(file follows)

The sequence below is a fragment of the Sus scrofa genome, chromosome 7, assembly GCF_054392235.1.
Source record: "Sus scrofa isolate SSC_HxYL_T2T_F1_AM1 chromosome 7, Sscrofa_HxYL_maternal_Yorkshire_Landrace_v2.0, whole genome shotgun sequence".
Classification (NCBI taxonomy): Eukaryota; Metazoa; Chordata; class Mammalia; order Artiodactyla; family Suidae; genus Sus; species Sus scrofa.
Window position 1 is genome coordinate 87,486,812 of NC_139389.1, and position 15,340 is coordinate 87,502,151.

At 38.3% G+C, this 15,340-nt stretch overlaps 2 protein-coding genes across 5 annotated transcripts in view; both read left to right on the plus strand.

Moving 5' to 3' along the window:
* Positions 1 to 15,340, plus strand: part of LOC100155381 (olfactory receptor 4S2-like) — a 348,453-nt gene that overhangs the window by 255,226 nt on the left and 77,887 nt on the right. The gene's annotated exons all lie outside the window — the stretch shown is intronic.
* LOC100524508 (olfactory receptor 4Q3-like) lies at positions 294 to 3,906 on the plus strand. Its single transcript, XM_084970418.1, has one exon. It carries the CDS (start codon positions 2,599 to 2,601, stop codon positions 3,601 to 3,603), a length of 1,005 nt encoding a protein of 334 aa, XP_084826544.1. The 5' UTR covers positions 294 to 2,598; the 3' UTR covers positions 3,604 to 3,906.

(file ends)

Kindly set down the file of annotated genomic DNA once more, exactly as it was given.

The sequence below is a fragment of the Sus scrofa genome, chromosome 7, assembly GCF_054392235.1.
Source record: "Sus scrofa isolate SSC_HxYL_T2T_F1_AM1 chromosome 7, Sscrofa_HxYL_maternal_Yorkshire_Landrace_v2.0, whole genome shotgun sequence".
Classification (NCBI taxonomy): Eukaryota; Metazoa; Chordata; class Mammalia; order Artiodactyla; family Suidae; genus Sus; species Sus scrofa.
Window position 1 is genome coordinate 87,486,812 of NC_139389.1, and position 15,340 is coordinate 87,502,151.

At 38.3% G+C, this 15,340-nt stretch overlaps 2 protein-coding genes across 5 annotated transcripts in view; both read left to right on the plus strand.

Moving 5' to 3' along the window:
* Positions 1 to 15,340, plus strand: part of LOC100155381 (olfactory receptor 4S2-like) — a 348,453-nt gene that overhangs the window by 255,226 nt on the left and 77,887 nt on the right. The gene's annotated exons all lie outside the window — the stretch shown is intronic.
* LOC100524508 (olfactory receptor 4Q3-like) lies at positions 294 to 3,906 on the plus strand. Its single transcript, XM_084970418.1, has one exon. It carries the CDS (start codon positions 2,599 to 2,601, stop codon positions 3,601 to 3,603), a length of 1,005 nt encoding a protein of 334 aa, XP_084826544.1. The 5' UTR covers positions 294 to 2,598; the 3' UTR covers positions 3,604 to 3,906.